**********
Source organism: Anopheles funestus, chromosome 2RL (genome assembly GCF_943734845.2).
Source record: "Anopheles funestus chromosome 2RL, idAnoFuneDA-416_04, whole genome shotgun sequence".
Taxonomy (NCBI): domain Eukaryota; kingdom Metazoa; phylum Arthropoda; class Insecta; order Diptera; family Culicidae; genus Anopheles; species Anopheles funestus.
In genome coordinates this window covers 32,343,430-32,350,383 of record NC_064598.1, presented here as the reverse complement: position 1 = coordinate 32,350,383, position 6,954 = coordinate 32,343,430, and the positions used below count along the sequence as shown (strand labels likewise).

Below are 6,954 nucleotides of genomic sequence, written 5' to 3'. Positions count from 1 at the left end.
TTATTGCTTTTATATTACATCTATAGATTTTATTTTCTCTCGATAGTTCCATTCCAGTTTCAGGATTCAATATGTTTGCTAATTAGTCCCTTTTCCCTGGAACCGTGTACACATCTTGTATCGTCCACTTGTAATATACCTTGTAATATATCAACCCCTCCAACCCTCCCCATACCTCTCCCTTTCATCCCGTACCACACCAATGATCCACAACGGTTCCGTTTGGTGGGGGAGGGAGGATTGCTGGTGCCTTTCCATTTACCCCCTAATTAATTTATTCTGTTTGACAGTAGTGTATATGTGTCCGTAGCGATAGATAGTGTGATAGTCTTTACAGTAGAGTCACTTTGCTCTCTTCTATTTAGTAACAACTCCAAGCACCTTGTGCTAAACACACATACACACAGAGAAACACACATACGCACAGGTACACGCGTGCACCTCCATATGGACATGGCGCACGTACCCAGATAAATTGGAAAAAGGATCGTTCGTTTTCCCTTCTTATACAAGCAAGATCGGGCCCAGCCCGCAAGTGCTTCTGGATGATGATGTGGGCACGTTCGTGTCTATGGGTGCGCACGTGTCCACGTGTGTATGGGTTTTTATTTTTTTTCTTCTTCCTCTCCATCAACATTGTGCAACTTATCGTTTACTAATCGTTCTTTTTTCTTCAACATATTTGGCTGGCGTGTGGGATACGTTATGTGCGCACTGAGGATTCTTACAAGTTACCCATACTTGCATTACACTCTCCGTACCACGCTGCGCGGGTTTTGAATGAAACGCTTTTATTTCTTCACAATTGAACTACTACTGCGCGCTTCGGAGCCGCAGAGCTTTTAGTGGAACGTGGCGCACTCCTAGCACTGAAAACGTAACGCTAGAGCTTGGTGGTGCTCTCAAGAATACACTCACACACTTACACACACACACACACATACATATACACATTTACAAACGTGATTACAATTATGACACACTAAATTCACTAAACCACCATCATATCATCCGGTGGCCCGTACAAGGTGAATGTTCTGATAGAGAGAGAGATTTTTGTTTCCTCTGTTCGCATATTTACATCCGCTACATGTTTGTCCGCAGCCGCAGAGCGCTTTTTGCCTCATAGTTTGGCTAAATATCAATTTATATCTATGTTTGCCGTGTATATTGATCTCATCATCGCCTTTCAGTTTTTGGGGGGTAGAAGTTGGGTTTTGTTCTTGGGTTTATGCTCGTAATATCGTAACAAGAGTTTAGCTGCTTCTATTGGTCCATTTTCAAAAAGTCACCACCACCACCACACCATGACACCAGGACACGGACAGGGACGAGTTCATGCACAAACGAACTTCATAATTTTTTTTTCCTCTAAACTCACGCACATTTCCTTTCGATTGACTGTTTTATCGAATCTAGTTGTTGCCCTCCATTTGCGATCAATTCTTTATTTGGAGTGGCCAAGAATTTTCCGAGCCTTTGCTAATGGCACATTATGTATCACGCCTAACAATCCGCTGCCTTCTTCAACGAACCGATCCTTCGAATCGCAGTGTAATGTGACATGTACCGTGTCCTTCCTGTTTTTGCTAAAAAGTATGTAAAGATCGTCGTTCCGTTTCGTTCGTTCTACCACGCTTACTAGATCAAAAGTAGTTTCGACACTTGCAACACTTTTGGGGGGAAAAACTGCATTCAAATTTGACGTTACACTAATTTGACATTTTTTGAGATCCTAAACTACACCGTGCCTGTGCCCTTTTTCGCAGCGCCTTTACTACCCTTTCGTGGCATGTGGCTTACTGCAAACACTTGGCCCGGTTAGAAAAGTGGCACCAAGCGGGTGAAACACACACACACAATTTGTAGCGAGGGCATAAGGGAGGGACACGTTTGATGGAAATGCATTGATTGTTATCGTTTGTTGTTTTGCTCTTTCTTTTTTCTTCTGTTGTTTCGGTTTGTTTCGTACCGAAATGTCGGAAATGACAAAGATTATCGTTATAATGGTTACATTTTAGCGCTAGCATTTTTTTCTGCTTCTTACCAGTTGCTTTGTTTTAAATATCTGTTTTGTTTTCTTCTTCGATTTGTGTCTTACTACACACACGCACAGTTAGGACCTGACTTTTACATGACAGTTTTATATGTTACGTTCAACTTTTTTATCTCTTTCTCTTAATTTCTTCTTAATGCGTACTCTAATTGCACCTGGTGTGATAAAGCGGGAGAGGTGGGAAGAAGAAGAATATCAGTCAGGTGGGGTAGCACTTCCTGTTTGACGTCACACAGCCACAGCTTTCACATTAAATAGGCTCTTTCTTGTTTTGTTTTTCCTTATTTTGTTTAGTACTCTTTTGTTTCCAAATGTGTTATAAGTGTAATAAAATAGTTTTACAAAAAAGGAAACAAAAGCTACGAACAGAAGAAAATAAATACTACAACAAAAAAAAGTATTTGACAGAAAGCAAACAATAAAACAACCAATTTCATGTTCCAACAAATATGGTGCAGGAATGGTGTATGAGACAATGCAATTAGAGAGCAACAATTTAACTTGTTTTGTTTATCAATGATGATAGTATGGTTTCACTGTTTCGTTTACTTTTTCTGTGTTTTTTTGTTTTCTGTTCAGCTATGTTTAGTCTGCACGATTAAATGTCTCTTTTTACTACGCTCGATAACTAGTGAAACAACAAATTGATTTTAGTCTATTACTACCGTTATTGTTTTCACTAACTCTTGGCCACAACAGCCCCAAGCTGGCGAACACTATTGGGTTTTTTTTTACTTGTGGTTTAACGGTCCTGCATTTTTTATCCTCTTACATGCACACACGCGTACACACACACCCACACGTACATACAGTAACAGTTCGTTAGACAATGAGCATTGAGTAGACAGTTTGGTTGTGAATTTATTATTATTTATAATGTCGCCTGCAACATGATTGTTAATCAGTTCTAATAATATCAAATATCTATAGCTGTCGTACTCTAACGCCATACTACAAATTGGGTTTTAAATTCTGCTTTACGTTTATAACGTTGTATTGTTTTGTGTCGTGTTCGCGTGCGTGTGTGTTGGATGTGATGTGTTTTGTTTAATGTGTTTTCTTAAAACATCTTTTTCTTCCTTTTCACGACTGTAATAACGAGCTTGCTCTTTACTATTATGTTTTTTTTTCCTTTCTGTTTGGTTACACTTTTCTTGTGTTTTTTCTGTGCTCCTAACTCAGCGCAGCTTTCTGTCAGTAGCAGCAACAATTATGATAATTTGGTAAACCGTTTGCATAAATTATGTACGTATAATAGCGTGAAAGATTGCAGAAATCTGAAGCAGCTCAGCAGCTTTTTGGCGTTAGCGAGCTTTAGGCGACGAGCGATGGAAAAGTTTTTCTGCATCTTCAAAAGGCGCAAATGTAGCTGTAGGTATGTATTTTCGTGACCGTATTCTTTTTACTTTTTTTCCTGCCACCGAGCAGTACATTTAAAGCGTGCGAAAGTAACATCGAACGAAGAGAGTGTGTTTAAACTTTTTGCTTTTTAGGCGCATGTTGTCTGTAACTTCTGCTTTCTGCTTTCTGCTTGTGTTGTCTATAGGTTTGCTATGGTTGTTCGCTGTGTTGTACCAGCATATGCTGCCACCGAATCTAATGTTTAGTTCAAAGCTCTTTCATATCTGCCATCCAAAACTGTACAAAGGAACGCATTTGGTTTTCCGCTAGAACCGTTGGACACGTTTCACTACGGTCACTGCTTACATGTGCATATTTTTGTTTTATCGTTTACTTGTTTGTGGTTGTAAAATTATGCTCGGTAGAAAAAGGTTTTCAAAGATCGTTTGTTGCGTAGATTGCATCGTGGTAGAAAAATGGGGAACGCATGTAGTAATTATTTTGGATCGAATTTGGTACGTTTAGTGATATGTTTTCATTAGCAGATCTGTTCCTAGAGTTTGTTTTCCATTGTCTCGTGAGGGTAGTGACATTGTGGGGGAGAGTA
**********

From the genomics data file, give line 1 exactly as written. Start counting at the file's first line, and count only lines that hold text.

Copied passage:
Source organism: Anopheles funestus, chromosome 2RL (genome assembly GCF_943734845.2).